“New details about what AOL  has in store for its Patch network of hyperlocal sites in the wake of its purchase of the Huffington Post: The company tells Bloomberg that Patch sites will soon become ‘a lot more social.’”

Link economy and journalism

“A guest column by Chris Ahearn, President, Media at Thomson Reuters: Last summer, I published a blog post that laid out my feelings about the link economy and its positive contribution to the evolution of the business of journalism. One year later, Reuters.com continues to encourage linking to the rich content we offer and even pulling interesting excerpts for discussion in a different forum.   In exchange for that occasional use of our content, we ask others to respect the hard work our journalists put into their craft and in some cases risk their lives in doing so by offering prominent links and attribution.”

 

The Case for Social Media “Rock Stars,” How the Paywall Affects New York Times, Freelancer Takes on AOL Huffington, RIP Flip Cam

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From across the internet, we’ve gathered up some pertinent and interesting stories about the media and working in it. We have some advocacy for social media “rock stars” and a look at how the paywall is affecting the New York Times. We also have the latest on the Huffington Post/AOL freelancer controversy, which has elevated to a new threat level as a freelancer tries to take on the company.

It’s all the news fit to blog at Ebyline’s Daily Dose.

4 Reasons Why News Orgs. Need Social Media Rock Stars On Staff

“These days it shouldn’t be too much to ask that a reporter or investigative technical writer at a newspaper or magazine is fluent in the basics of social media. They should have a Twitter page, actively use Facebook, know how to use YouTube, but preferably even more than that. While all of your staff doesn’t need to be totally connected and constantly updating their various social profiles, there should be two or three who are doing just that…”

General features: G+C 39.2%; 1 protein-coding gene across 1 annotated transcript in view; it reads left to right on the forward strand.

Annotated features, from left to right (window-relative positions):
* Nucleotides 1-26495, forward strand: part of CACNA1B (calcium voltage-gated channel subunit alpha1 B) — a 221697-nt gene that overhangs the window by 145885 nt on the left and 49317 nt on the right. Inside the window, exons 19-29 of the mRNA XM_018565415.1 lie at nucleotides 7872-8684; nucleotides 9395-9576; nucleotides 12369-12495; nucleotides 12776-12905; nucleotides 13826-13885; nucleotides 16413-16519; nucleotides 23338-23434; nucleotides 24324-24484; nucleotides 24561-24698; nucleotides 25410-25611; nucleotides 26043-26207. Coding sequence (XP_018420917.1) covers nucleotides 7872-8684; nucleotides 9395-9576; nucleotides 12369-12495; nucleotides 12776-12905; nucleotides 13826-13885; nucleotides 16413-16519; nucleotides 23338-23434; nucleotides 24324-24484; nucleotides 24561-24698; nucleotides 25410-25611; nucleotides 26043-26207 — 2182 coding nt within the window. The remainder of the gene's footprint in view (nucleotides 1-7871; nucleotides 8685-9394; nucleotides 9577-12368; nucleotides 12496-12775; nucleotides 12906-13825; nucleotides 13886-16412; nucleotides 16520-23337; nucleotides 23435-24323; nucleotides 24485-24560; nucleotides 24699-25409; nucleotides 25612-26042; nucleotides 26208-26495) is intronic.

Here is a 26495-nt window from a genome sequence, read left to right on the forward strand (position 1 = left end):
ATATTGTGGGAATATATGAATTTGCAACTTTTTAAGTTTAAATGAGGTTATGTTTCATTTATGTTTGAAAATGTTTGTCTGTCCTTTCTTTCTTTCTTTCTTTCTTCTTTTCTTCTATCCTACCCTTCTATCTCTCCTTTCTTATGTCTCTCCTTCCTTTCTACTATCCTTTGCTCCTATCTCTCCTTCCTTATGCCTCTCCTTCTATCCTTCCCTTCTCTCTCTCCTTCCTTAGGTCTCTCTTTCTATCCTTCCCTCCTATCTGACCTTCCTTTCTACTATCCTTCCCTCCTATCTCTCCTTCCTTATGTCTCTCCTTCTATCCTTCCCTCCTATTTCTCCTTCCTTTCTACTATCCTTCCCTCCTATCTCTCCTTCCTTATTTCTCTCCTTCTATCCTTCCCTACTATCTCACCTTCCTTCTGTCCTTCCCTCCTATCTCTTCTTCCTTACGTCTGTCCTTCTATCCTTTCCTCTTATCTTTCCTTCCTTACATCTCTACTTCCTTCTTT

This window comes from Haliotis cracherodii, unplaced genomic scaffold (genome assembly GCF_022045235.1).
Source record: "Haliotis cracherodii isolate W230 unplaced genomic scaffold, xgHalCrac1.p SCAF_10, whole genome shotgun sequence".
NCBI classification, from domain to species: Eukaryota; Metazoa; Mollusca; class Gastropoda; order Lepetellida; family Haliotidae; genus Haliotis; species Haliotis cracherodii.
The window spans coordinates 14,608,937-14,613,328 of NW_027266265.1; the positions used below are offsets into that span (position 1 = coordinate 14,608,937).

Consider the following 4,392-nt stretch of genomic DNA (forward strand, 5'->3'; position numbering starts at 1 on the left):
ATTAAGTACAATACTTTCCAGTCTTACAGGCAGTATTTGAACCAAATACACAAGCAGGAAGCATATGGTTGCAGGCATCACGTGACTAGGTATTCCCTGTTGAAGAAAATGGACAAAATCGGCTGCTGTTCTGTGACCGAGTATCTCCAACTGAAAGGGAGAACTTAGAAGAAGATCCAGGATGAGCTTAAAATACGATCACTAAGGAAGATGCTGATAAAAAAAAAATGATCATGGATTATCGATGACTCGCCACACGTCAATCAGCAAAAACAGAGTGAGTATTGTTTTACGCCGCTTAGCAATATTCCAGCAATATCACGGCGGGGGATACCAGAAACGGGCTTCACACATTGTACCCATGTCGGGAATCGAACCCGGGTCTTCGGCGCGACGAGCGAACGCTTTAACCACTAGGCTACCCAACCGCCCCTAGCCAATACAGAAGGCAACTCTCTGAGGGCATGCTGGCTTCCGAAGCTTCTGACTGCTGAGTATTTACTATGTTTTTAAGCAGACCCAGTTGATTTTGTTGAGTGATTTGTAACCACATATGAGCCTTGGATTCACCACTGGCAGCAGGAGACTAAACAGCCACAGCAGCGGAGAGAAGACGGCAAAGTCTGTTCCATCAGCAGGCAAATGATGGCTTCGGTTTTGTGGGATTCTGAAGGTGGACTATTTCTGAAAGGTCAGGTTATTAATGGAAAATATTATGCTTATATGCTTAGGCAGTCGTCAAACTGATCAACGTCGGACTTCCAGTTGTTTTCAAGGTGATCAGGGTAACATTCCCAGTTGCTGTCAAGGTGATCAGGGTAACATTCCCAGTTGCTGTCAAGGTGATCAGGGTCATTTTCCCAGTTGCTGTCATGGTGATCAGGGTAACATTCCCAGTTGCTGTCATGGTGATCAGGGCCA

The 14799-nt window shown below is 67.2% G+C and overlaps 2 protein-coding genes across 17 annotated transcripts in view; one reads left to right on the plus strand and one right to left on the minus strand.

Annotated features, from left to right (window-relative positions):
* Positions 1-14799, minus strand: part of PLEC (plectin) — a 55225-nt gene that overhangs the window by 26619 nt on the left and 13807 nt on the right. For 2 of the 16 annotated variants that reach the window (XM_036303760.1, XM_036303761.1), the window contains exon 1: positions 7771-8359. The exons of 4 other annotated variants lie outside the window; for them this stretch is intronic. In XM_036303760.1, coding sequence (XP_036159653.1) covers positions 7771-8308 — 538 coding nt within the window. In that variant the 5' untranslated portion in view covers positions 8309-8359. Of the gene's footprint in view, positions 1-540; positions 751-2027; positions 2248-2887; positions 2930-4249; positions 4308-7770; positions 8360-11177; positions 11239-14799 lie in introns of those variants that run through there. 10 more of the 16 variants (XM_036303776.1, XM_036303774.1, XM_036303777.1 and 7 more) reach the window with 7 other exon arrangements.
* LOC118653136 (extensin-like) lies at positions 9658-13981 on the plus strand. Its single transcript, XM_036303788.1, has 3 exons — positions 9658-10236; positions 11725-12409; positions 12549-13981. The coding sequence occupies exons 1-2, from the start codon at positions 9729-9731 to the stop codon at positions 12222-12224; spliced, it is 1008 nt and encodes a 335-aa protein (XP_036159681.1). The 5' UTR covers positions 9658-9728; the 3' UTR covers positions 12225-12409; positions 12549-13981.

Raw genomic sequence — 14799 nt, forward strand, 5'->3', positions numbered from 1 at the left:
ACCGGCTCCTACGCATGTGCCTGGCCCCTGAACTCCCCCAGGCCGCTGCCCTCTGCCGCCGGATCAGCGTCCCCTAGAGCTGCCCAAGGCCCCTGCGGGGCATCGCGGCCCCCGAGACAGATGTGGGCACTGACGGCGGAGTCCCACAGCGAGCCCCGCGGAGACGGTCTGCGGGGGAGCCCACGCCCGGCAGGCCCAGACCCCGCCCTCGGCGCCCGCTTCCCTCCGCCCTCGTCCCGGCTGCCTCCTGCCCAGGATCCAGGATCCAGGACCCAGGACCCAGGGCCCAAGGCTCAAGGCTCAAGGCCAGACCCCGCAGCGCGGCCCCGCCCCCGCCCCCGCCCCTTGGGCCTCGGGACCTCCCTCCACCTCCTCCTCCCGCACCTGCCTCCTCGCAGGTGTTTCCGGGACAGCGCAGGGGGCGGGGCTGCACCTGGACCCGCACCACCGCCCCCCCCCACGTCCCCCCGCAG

Impact of paywall on NYTimes.com

“After months of speculation, the paywall for The New York Times went live at 2pm on Monday, March 28th, which limits online readers (non-print subscribers) to 20 articles each month. For smartphone and tablet applications, only the top news section will remain free and access to other sections will need a subscription.”

Famed Freelancer Files Lawsuit Condemning HuffPo’s Use Of Free Bloggers

“Jonathan Tasini’s name will always have a place in the history of media law because of his role in one of the most famous digital-age media lawsuits, Tasini v. New York Times. Now it looks like Tasini’s going for a second entry in the history books. Today,Tasini became the lead plaintiff in a proposed class-action suit against The Huffington Post and parent company AOL, arguing that HuffPo’s habit of filling its pages with content from upaid bloggers is actually illegal and seeking $105 million in damages.”

Oops! newspaper prints wrong lotto numbers, lets down local couple

“Imagine waking up and checking the Sunday paper to find that you’ve won the lottery, but then learning that the newspaper printed the wrong numbers.”

Cisco To Shut Down Flip Video Camera Business; Will Give Pink Slips To 550 Employees

“Wow. Cisco has just issued a release stating that in a strategic plan to “align its operations,” the company will exit parts of its consumer businesses and realign the remaining consumer business to support four of its five key company priorities: core routing, switching and services; collaboration; architectures; and video. One of the casualties of this realignment: Cisco’s video camera Flip business, which was part of its $590 million acquisition of Pure Digital.”